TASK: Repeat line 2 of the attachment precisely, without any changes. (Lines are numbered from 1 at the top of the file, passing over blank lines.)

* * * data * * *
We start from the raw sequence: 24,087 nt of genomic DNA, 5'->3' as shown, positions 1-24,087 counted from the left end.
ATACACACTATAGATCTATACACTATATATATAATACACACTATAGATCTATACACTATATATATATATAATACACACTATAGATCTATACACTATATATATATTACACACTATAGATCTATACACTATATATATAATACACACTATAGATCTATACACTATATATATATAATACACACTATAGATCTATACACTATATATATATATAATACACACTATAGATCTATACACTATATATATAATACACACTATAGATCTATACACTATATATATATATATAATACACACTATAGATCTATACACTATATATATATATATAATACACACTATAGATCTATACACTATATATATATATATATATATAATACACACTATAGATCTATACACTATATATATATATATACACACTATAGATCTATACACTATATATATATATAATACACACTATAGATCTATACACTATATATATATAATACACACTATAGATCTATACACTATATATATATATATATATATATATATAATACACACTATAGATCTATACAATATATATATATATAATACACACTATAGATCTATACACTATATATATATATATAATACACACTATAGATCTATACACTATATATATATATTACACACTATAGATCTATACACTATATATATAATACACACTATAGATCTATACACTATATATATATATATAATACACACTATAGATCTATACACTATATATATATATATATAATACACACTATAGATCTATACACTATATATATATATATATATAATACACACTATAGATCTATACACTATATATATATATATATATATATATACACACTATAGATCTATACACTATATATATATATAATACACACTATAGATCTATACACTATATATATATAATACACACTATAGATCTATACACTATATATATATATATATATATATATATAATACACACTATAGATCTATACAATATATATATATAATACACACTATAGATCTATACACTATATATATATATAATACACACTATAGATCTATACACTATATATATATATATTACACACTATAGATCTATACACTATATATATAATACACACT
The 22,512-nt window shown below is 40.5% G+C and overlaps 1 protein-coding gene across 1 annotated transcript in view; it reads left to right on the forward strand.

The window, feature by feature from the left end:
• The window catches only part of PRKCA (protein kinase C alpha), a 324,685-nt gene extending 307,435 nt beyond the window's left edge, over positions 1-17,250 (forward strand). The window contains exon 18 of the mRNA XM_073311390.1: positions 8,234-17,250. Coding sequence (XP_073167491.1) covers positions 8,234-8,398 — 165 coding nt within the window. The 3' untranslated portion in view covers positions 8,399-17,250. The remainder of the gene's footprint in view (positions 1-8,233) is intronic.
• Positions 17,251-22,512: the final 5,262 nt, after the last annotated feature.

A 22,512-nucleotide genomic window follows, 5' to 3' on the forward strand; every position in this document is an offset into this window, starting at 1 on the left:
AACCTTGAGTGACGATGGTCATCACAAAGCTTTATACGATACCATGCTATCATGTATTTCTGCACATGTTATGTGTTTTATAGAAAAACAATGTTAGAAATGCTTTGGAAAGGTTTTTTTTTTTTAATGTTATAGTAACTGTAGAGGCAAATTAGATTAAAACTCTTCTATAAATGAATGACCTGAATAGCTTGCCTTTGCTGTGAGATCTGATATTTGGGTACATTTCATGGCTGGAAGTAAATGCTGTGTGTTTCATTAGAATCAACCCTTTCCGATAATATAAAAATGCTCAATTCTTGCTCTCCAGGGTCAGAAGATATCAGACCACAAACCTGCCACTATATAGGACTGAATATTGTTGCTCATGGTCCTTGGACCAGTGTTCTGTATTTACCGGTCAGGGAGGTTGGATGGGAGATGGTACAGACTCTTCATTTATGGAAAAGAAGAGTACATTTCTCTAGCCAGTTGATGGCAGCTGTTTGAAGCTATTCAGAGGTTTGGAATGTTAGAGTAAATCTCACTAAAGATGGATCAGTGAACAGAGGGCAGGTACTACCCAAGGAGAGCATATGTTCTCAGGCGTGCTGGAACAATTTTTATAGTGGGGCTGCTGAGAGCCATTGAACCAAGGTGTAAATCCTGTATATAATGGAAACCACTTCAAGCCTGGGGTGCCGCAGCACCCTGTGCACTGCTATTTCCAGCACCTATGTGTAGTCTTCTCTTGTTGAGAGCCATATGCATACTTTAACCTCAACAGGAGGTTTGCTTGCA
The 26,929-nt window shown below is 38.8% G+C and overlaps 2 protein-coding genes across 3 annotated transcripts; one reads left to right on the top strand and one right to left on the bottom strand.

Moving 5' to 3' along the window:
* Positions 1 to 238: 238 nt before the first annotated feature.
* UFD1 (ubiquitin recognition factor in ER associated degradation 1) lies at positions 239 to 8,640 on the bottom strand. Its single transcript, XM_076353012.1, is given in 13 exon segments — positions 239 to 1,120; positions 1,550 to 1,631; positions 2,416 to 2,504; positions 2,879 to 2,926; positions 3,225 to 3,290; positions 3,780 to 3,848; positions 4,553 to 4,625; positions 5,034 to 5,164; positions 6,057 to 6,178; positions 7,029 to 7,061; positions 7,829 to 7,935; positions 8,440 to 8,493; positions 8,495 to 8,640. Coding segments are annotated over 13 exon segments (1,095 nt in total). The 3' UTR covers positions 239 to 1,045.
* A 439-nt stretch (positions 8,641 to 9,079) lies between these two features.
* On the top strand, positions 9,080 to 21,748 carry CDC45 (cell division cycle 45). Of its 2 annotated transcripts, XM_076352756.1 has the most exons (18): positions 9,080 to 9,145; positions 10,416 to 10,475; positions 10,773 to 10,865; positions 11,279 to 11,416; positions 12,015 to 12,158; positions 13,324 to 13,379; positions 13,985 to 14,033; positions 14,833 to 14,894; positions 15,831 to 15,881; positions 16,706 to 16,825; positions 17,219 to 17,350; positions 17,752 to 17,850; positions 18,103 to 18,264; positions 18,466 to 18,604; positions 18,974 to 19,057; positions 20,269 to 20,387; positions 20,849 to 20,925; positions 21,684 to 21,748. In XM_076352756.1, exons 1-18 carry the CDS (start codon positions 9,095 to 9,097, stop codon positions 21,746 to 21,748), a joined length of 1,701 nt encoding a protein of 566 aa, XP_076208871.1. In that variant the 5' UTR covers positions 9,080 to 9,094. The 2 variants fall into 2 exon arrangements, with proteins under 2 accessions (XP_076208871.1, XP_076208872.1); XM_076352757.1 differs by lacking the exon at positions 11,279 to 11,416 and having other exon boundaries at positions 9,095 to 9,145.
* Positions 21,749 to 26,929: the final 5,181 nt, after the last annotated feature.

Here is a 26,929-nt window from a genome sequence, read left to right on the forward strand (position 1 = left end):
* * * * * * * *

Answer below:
ATACACACTATAGATCTATACACTATATATATAATACACACTATAGATCTATACACTATATATATATATAATACACACTATAGATCTATACACTATATATATATTACACACTATAGATCTATACACTATATATATAATACACACTATAGATCTATACACTATATATATATAATACACACTATAGATCTATACACTATATATATATATAATACACACTATAGATCTATACACTATATATATAATACACACTATAGATCTATACACTATATATATATATATAATACACACTATAGATCTATACACTATATATATATATATAATACACACTATAGATCTATACACTATATATATATATATATATATAATACACACTATAGATCTATACACTATATATATATATATACACACTATAGATCTATACACTATATATATATATAATACACACTATAGATCTATACACTATATATATATAATACACACTATAGATCTATACACTATATATATATATATATATATATATATAATACACACTATAGATCTATACAATATATATATATATAATACACACTATAGATCTATACACTATATATATATATATAATACACACTATAGATCTATACACTATATATATATATTACACACTATAGATCTATACACTATATATATAATACACACTATAGATCTATACACTATATATATATATATAATACACACTATAGATCTATACACTATATATATATATATATAATACACACTATAGATCTATACACTATATATATATATATATATAATACACACTATAGATCTATACACTATATATATATATATATATATATATACACACTATAGATCTATACACTATATATATATATAATACACACTATAGATCTATACACTATATATATATAATACACACTATAGATCTATACACTATATATATATATATATATATATATATAATACACACTATAGATCTATACAATATATATATATAATACACACTATAGATCTATACACTATATATATATATAATACACACTATAGATCTATACACTATATATATATATATTACACACTATAGATCTATACACTATATATATAATACACACT